Some longtime observers might feel that Hewitt’s most lasting disappointment would be his defeat in the 2005 Australian Open final against Marat Safin, because he was so close to winning his country’s championships. But he begs to differ.
“Getting to the final of the Australian Open was an unbelievable two weeks in my career,” he asserts. “Sure, it was disappointing to come so close and lose in the end, but I left everything out there on the court. I had a slight hip injury coming into the tournament and I was trying to manage that. I wasn’t hitting at all on my days off in between matches. I was purely playing my matches on adrenaline.
“That might have been my toughest draw that I ever had playing Arnaud Clement in the first round, James Blake second round, Juan Ignacio Chela third round, Nadal in the fourth round, Nalbandian in the quarterfinals and Roddick in the semis all before the final with Safin. I was just riding this wave of emotions with the Australian public. It took an unbelievable effort from Marat to turn that final around [Safin won 1-6, 6-3, 6-3, 6-3]. I was very proud of my achievement.”
As well he should have been. But as the years unfolded, Hewitt’s injuries mounted year by year, and a slice of his prime was taken away from him. He suffered a cracked rib in 2005, a back injury in 2007, was hurt in 2008 leading to a left hip surgery in 2009, and he endured a right hand injury in 2010. The spiral continued with a left foot surgery in 2011, and then toe surgery the following year.
He remained dangerous on his best days. Hewitt toppled Federer in the Halle final on grass in 2010, and beat the Swiss again in the Brisbane final of 2014. In 2016 at the Australian Open—when he was nearly 35—Hewitt played his last official match at the Australian Open, losing to David Ferrer in the second round.
“I was fortunate the first half of my career to have no serious injuries whatsoever,” says Hewitt. “Then it started mounting up. The hip surgeries care out of the blue, but in the end especially, the left one had to be dealt with. And then the major surgery towards the end of my career was my toe. No one knew about it but for probably four or five years I was having injections just to be able to get on the court.”
Hewitt established himself as one of the steeliest competitors ever to step on a tennis court. He was elected to the International Tennis Hall of Fame as a member of the class of 2021, although he could not make the journey to Newport this past July due to the complications of travel back into Australia related to Covid-19.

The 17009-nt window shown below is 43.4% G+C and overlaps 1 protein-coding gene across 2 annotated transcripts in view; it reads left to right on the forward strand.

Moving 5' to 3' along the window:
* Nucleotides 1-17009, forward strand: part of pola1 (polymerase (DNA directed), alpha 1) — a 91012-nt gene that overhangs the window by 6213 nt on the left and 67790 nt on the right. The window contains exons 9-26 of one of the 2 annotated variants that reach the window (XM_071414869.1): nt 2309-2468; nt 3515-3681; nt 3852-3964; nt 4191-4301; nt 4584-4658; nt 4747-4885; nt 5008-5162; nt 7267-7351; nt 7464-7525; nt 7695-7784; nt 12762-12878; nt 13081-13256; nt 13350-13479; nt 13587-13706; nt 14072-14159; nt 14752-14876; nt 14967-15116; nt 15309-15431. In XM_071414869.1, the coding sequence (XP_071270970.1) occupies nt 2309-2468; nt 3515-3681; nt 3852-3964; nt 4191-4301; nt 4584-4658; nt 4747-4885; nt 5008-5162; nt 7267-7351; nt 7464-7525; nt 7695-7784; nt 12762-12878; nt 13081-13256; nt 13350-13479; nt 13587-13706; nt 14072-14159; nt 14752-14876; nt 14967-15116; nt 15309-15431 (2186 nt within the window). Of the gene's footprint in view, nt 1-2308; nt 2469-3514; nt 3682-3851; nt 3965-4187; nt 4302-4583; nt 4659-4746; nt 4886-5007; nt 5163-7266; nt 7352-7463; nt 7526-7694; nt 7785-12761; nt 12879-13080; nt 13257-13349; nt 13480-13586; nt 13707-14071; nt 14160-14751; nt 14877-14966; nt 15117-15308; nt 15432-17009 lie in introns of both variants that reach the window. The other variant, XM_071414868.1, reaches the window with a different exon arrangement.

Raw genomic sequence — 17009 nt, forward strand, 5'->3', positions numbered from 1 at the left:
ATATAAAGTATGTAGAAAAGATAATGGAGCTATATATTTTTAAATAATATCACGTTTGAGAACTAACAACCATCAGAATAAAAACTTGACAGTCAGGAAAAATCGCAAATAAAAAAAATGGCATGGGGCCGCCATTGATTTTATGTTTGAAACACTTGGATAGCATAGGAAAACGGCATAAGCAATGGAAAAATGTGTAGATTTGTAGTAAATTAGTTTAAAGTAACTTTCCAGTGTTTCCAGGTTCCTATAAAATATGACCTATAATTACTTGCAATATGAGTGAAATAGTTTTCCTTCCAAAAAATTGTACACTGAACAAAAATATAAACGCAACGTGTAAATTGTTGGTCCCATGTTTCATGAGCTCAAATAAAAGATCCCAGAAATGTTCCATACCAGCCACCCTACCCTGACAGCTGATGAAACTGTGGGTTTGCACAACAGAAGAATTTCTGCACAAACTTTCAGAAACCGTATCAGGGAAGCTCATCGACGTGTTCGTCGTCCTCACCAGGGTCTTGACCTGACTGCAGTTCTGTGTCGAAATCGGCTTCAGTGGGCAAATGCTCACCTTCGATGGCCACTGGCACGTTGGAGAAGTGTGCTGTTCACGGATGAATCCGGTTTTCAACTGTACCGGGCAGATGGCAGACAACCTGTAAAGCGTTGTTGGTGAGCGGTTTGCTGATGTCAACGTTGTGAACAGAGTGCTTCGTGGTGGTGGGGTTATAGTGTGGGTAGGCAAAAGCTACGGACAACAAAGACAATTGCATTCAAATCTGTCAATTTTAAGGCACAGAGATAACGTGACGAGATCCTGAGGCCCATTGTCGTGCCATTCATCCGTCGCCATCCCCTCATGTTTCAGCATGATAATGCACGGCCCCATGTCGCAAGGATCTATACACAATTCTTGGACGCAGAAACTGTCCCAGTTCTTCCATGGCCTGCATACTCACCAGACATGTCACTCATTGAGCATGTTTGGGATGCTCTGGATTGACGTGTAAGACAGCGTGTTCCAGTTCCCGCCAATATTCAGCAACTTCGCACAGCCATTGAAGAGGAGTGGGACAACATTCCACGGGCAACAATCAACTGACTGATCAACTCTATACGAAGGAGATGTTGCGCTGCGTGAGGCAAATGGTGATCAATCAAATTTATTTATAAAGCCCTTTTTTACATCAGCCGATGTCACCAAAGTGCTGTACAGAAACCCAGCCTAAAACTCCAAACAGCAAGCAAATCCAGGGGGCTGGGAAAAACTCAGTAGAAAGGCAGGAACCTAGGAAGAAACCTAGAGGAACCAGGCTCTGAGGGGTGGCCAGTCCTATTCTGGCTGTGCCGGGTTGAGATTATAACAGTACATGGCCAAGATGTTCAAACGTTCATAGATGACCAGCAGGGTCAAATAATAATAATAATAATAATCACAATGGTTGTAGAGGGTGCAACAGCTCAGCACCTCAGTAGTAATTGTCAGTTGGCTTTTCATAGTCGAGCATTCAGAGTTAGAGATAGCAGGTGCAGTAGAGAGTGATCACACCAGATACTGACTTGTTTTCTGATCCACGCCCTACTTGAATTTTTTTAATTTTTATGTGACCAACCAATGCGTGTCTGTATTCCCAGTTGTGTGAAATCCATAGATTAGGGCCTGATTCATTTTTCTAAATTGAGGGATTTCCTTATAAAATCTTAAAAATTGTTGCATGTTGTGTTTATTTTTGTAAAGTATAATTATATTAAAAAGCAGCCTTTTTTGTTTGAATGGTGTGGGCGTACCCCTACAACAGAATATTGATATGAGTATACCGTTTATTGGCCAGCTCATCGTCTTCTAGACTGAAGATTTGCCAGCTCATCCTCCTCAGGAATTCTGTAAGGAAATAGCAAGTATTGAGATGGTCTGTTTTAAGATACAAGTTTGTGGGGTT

But he is overjoyed by the honor, and looking forward to returning to Newport next summer.
“In the latter part of my career, I played the ATP 250 event there every year and enjoyed seeing the ceremonies for the Hall of Fame,” he says. “I have been through the museum with my family. I always knew how much it meant to be in the Hall of Fame. It is something that makes your whole career so special.
“I was able to play over 20 years on the tour and had some pretty good success. To be able to celebrate that with my family and friends at the Hall of Fame induction is the most important part of it. For me to push this back one year is not a big deal. I am really looking forward to Newport next year.”
Meanwhile, Hewitt has plenty on his plate at the moment as he guides his son’s junior tennis career back in Australia. Cruz Hewitt won the Australian 12-and-Under Clay Courts earlier this year.
“It is unique to see your son playing junior tennis, whether it is at the local club or at international junior events here in Australia,” he says. “I get a thrill out of seeing him out there enjoying his tennis. He is under the spotlight any time he goes and plays matches. I feel for him in that way, but he loves competing. I know him better than anyone else, but it is good for him to hear from other people and not just Dad. That will be a key for him. He has done sessions with Tony Roche which are just priceless.”
Hewitt has been Davis Cup captain for Australia the past several years and compares, watching his son compete to the feeling of watching his Davis Cup players.
“It is like sitting on the side with Davis Cup. It is a lot more stressful being either a coach or a parent watching tennis than it is being out there playing in Grand Slam finals. Even in Davis Cup as captain you play a very small part on the side of the court watching because it is up to them. They have to execute and you have your hands tied in a lot of ways. That is a lot more nerve wracking. You are not in control.”
But all through the 2001 US Open and across his entire career, Lleyton Hewitt was largely in control of his destiny with his unrivaled fighting spirit.
“I would like to be remembered as someone who gave absolutely 100 percent every time I stepped on the court,” he says. “No matter what the conditions or the opponent, or whatever it might have been, I gave it everything I had and played with a lot of passion.”